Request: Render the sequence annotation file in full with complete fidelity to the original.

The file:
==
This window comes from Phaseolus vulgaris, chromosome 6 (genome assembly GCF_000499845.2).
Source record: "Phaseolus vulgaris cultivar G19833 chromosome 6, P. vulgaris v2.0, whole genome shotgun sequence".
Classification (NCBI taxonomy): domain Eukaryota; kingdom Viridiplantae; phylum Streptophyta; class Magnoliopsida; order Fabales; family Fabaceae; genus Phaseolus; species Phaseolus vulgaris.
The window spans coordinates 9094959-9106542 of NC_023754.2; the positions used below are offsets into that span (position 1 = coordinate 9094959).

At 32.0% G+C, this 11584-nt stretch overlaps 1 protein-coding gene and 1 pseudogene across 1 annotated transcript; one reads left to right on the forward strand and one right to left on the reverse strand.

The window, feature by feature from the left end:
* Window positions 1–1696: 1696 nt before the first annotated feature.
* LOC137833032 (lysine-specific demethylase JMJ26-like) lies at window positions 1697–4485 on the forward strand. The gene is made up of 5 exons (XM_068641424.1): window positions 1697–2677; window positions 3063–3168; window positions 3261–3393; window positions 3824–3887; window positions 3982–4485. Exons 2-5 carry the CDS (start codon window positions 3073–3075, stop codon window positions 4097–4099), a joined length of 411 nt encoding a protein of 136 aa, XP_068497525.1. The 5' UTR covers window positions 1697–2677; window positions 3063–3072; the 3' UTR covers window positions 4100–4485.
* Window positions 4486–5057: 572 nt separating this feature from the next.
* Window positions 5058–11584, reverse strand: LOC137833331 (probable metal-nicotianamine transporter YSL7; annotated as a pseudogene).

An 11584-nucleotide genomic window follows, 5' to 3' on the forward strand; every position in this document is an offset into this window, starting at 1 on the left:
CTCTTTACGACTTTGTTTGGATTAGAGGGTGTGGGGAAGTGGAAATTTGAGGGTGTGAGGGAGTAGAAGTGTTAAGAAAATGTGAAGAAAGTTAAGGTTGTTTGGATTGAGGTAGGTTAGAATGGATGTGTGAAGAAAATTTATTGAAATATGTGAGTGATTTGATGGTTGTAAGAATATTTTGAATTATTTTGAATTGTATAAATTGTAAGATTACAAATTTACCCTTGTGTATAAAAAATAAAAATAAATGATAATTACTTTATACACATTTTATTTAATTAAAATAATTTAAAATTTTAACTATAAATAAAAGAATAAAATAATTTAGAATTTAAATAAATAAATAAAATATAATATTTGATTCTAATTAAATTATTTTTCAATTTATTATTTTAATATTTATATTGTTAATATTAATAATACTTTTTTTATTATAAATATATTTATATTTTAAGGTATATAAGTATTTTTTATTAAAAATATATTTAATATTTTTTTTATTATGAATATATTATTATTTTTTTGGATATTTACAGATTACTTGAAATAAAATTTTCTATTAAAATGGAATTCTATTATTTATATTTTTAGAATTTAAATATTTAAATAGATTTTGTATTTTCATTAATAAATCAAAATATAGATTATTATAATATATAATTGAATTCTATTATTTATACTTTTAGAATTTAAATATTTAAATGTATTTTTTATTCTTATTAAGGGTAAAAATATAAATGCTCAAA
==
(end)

This window comes from Phaseolus vulgaris, chromosome 6 (genome assembly GCF_000499845.2).
Source record: "Phaseolus vulgaris cultivar G19833 chromosome 6, P. vulgaris v2.0, whole genome shotgun sequence".
Classification (NCBI taxonomy): domain Eukaryota; kingdom Viridiplantae; phylum Streptophyta; class Magnoliopsida; order Fabales; family Fabaceae; genus Phaseolus; species Phaseolus vulgaris.
The window spans coordinates 9094959-9106542 of NC_023754.2; the positions used below are offsets into that span (position 1 = coordinate 9094959).

At 32.0% G+C, this 11584-nt stretch overlaps 1 protein-coding gene and 1 pseudogene across 1 annotated transcript; one reads left to right on the forward strand and one right to left on the reverse strand.

The window, feature by feature from the left end:
* Window positions 1–1696: 1696 nt before the first annotated feature.
* LOC137833032 (lysine-specific demethylase JMJ26-like) lies at window positions 1697–4485 on the forward strand. The gene is made up of 5 exons (XM_068641424.1): window positions 1697–2677; window positions 3063–3168; window positions 3261–3393; window positions 3824–3887; window positions 3982–4485. Exons 2-5 carry the CDS (start codon window positions 3073–3075, stop codon window positions 4097–4099), a joined length of 411 nt encoding a protein of 136 aa, XP_068497525.1. The 5' UTR covers window positions 1697–2677; window positions 3063–3072; the 3' UTR covers window positions 4100–4485.
* Window positions 4486–5057: 572 nt separating this feature from the next.
* Window positions 5058–11584, reverse strand: LOC137833331 (probable metal-nicotianamine transporter YSL7; annotated as a pseudogene).

An 11584-nucleotide genomic window follows, 5' to 3' on the forward strand; every position in this document is an offset into this window, starting at 1 on the left:
CTCTTTACGACTTTGTTTGGATTAGAGGGTGTGGGGAAGTGGAAATTTGAGGGTGTGAGGGAGTAGAAGTGTTAAGAAAATGTGAAGAAAGTTAAGGTTGTTTGGATTGAGGTAGGTTAGAATGGATGTGTGAAGAAAATTTATTGAAATATGTGAGTGATTTGATGGTTGTAAGAATATTTTGAATTATTTTGAATTGTATAAATTGTAAGATTACAAATTTACCCTTGTGTATAAAAAATAAAAATAAATGATAATTACTTTATACACATTTTATTTAATTAAAATAATTTAAAATTTTAACTATAAATAAAAGAATAAAATAATTTAGAATTTAAATAAATAAATAAAATATAATATTTGATTCTAATTAAATTATTTTTCAATTTATTATTTTAATATTTATATTGTTAATATTAATAATACTTTTTTTATTATAAATATATTTATATTTTAAGGTATATAAGTATTTTTTATTAAAAATATATTTAATATTTTTTTTATTATGAATATATTATTATTTTTTTGGATATTTACAGATTACTTGAAATAAAATTTTCTATTAAAATGGAATTCTATTATTTATATTTTTAGAATTTAAATATTTAAATAGATTTTGTATTTTCATTAATAAATCAAAATATAGATTATTATAATATATAATTGAATTCTATTATTTATACTTTTAGAATTTAAATATTTAAATGTATTTTTTATTCTTATTAAGGGTAAAAATATAAATGCTCAAA